But Arab diplomats said Tuesday that Mr. Obaid’s column reflected the view of the Saudi government, which has made clear its opposition to an American pullout from Iraq.

And, Cooper also makes news by reporting new details on the substance of Cheney’s meeting with Saudi King Abdullah in late November:

King Abdullah of Saudi Arabia conveyed that message to Vice President Dick Cheney two weeks ago during Mr. Cheney’s whirlwind visit to Riyadh, the officials said. During the visit, King Abdullah also expressed strong opposition to diplomatic talks between the United States and Iran, and pushed for Washington to encourage the resumption of peace talks between Israel and the Palestinians, senior Bush administration officials said.

Abdullah is opposed to diplomatic talks between the United States and Iran. That idea was floated by James Baker. So what ever happened to James Baker’s famous intimacy with the Saudi Royal family?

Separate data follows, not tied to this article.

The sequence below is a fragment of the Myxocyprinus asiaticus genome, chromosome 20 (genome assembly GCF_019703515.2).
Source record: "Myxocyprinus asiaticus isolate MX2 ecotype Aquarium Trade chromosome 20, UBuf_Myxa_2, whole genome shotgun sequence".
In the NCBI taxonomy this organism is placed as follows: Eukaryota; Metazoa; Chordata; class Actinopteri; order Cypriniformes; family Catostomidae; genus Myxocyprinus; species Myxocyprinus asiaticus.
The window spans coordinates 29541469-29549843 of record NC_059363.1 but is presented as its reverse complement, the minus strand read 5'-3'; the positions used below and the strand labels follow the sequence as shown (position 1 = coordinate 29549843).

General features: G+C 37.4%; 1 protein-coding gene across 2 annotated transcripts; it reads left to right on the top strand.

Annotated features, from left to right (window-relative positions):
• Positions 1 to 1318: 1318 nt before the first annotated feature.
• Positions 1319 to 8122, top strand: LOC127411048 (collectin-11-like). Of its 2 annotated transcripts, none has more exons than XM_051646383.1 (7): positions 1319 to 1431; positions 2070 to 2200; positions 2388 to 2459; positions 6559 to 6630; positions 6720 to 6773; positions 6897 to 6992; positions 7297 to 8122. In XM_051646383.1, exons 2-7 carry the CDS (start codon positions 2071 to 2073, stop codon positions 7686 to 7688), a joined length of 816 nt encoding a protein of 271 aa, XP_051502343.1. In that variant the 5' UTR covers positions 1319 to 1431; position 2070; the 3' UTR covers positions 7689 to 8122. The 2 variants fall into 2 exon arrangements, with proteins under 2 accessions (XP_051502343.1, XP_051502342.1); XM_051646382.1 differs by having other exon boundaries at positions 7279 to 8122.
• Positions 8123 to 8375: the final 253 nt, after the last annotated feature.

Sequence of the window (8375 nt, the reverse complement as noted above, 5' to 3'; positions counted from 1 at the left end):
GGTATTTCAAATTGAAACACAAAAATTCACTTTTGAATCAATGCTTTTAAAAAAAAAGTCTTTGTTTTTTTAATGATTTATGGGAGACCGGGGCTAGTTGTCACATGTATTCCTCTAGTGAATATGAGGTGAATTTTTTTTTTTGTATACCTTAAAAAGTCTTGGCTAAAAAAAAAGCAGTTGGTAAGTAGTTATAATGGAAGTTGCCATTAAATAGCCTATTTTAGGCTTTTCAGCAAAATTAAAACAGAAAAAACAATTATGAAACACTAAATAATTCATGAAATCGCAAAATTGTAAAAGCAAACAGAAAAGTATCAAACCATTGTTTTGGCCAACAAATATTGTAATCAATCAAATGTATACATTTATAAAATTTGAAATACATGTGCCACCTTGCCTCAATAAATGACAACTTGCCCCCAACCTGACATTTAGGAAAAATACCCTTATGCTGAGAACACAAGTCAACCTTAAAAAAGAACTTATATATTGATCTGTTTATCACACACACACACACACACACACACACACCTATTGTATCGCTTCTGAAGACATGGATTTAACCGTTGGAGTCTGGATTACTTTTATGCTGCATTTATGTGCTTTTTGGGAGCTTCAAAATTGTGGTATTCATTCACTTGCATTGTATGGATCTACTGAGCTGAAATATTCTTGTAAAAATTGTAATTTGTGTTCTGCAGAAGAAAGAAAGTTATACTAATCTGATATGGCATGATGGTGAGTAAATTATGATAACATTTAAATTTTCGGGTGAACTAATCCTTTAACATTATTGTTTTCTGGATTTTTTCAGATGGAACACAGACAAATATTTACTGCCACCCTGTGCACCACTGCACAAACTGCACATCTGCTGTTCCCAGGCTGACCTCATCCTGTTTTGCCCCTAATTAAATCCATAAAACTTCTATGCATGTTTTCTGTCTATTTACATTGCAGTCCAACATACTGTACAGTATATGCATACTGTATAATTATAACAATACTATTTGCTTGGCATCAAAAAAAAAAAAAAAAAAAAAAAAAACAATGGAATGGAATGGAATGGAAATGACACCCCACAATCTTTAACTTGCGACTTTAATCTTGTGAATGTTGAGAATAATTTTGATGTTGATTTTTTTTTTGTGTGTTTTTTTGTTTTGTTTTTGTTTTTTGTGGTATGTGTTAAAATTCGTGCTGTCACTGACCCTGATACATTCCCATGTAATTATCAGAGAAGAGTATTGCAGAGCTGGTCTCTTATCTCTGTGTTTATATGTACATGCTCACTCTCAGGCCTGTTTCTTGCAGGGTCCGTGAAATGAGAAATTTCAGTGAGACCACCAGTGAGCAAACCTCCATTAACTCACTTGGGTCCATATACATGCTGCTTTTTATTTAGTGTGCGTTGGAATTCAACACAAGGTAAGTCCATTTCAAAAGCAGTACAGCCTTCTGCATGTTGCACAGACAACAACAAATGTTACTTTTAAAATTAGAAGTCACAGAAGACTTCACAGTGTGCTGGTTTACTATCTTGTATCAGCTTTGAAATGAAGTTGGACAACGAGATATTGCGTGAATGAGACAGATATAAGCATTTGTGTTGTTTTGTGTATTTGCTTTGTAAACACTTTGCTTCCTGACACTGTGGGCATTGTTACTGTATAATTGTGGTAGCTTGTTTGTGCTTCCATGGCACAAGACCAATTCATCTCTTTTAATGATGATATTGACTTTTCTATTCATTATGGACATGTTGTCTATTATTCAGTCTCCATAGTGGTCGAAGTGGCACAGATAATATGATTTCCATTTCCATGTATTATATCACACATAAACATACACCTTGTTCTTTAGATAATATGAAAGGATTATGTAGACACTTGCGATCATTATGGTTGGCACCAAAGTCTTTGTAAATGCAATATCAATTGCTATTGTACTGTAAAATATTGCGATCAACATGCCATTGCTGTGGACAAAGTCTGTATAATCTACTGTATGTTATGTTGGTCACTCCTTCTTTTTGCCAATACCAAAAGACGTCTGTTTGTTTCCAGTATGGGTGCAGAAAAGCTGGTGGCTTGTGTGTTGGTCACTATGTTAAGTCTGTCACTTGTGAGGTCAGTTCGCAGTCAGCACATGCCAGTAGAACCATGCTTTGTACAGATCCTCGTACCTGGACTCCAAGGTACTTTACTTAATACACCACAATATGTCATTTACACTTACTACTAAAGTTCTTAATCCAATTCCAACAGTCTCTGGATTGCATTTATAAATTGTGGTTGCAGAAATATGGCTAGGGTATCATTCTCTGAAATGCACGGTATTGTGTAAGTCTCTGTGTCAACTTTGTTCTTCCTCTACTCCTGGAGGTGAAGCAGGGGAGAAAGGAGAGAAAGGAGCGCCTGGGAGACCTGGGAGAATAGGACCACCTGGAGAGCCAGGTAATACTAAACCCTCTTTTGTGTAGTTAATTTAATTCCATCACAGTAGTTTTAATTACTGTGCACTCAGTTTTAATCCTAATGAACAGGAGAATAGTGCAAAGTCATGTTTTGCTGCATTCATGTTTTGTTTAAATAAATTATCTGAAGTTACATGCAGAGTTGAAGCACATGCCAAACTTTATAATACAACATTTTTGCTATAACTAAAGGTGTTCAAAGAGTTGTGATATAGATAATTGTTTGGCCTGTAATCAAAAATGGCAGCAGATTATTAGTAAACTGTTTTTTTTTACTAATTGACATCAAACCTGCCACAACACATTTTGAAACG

One answer is that a Cheney-Baker split reflects a split in the house of Saud:

In Riyadh, there was a sense of disarray over Prince Turki’s resignation that was difficult to hide. A former adviser to the royal family said that Prince Turki had submitted his resignation several months ago but that it was refused. Rumors had circulated ever since that Prince Turki intended to resign, as talk of a possible government shake-up grew.

Prince Saud al-Faisal, Saudi Arabia’s foreign minister and Prince Turki’s brother, has been in poor health for some time. He is described as eager to resign, with his wife’s health failing, too, just as the United States has been prodding Saudi Arabia to take a more active role in Iraq and with Iran.